Protein thermal stabilization by charged compatible solutes: Computational studies in rubredoxin from Desulfovibrio gigas

Research output: Contribution to journalArticlepeer-review

Abstract

Molecular dynamics simulation studies of rubredoxin from Desulfovibrio gigas (RDG) were used to characterize the molecular mechanism of thermal stabilization by the compatible solute (CS) diglycerol-phospate (DGP). DGP is a negatively charged CS that accumulates under salt stress in Archaeoglobus fulgidus. Experimental results show that a 100 mM DGP solution exerts a strong protection effect in the half-life of RDG at 363 K (Lamosa et al., Appl Environ Microbiol 2000;66: 1974-1979). RDG was simulated in four aqueous solutions at 300 and 363 K: pure aqueous media, 100 mM DGP, 100 mM NaCl, and 500 mM DGP. Our work shows that the 100 mM DGP solution is able to maintain the average protein structure when the temperature is increased, preventing the occurrence of large-scale deviation of a mobile loop involved in the first steps of RDG unfolding. The molecular mechanism of thermal denaturation protection by DGP seems to involve the direct interaction between the protein and the CS by hydrogen bond interactions near the mobile loop. Several clusters of DGP molecules are formed and preferentially localized at neutral electrostatic regions of the surface. The increase of DGP concentration to 500 mM did not yield better stabilization of the protein suggesting that the thermal protective role of this charged CS is achieved at low concentrations, as shown experimentally.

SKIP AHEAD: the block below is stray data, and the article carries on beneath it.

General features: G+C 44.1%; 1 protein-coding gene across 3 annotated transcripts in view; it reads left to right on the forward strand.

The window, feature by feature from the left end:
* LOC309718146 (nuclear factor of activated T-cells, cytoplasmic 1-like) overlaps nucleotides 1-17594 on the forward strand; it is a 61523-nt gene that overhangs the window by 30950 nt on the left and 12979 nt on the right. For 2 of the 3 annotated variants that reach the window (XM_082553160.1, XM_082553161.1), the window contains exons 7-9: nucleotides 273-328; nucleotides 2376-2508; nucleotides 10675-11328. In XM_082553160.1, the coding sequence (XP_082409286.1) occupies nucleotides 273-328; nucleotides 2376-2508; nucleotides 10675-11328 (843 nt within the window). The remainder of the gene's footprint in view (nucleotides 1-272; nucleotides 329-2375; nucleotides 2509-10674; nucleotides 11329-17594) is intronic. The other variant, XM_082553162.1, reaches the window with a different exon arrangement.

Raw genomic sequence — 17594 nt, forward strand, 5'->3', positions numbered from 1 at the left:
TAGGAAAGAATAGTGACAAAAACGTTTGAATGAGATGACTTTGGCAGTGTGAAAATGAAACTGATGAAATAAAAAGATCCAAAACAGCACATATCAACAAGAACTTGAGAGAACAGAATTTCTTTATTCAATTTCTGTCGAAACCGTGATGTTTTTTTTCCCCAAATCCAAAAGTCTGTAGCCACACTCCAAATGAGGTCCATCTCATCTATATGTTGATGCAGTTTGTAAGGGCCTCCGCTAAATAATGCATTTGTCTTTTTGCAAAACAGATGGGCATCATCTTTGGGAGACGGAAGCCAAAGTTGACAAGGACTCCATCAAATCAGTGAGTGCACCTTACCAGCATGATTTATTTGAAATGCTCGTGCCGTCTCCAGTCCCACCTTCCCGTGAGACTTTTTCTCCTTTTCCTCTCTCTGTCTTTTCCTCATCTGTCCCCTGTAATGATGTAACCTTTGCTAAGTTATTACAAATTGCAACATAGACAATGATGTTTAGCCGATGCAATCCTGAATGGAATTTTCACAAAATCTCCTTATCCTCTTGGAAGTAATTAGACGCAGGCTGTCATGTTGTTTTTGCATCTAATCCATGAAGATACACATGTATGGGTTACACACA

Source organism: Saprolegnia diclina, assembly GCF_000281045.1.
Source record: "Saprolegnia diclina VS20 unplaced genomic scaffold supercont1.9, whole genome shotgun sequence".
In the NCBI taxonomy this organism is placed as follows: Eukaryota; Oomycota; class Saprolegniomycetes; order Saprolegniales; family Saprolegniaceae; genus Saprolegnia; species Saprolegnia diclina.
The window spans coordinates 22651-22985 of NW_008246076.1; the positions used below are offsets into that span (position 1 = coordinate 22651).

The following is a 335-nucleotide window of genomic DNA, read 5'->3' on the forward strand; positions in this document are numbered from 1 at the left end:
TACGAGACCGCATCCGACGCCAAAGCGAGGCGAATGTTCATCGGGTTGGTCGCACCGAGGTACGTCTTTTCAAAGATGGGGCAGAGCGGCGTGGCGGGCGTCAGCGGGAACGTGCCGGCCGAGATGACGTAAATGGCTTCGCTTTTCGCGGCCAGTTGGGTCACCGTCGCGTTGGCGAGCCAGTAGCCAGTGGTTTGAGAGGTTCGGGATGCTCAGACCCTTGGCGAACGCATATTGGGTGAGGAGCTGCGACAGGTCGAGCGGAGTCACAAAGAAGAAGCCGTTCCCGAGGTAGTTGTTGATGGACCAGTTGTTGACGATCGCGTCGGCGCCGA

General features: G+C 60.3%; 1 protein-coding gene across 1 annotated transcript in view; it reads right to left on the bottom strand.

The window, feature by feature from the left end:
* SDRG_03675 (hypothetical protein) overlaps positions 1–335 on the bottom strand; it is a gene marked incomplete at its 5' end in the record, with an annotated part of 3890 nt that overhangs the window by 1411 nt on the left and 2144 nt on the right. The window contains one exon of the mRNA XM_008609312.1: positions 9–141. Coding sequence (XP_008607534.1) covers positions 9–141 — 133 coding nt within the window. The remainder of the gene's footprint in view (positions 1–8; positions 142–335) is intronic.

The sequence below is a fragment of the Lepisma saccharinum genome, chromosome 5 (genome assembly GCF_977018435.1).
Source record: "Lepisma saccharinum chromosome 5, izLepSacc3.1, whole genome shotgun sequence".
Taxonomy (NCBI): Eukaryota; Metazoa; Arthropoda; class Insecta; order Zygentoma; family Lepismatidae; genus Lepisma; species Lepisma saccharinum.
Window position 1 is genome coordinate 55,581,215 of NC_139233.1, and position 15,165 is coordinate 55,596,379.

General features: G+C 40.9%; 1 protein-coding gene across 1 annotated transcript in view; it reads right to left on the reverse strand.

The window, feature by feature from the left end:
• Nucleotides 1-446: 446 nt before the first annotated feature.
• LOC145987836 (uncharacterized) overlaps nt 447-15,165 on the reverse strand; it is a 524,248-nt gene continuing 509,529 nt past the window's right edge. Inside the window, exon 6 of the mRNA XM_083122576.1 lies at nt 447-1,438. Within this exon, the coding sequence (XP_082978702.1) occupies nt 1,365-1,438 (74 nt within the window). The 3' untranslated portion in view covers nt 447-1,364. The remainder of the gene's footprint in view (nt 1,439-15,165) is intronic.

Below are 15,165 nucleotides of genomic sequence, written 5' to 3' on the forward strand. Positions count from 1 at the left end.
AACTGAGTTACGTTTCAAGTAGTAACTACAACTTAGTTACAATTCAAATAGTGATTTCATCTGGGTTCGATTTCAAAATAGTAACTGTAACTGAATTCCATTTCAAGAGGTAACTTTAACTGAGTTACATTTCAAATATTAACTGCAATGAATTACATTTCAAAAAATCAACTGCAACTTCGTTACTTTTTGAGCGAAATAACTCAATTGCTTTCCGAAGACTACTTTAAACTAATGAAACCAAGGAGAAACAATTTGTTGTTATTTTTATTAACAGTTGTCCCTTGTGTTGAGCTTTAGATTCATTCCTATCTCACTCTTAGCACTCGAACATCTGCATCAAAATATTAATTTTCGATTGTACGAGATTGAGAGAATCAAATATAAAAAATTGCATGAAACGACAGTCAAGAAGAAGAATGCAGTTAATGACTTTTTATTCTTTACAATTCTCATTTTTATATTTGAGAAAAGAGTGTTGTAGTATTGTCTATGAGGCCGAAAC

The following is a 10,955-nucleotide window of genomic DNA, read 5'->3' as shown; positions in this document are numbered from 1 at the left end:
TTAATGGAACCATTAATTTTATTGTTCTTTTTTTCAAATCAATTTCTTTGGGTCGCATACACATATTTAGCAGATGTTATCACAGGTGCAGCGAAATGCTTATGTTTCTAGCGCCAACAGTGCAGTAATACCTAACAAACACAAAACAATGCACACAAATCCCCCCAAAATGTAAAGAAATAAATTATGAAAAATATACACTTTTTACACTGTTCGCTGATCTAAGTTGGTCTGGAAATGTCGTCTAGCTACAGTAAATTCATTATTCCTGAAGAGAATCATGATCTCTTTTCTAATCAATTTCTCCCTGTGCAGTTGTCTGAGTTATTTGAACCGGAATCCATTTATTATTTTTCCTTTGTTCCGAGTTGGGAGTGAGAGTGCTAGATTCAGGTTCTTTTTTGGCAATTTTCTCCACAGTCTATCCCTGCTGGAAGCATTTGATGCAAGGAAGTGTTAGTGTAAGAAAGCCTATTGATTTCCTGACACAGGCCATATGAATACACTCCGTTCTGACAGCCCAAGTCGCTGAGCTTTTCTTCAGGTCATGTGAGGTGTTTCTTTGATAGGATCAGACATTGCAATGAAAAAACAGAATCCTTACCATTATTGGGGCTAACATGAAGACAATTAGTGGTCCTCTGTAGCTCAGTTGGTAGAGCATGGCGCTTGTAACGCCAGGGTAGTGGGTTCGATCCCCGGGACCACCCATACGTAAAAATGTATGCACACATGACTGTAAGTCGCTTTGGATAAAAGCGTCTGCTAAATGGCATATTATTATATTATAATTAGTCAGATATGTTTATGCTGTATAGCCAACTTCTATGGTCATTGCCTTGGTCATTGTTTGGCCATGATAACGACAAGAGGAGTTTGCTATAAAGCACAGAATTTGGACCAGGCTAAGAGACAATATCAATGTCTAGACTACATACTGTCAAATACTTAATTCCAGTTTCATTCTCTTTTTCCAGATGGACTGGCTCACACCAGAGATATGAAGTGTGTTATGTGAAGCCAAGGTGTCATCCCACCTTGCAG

Original languageEnglish
Pages (from-to)580-588
Number of pages9
JournalProteins: Structure, Function and Genetics
Volume72
Issue number2
DOIs
Publication statusPublished - 1 Aug 2008

Keywords

  • Compatible solutes
  • Diglycerol-phosphate
  • Molecular dynamics simulation
  • Rubredoxin
  • Thermostability

Fingerprint Dive into the research topics of 'Protein thermal stabilization by charged compatible solutes: Computational studies in rubredoxin from Desulfovibrio gigas'. Together they form a unique fingerprint.

Cite this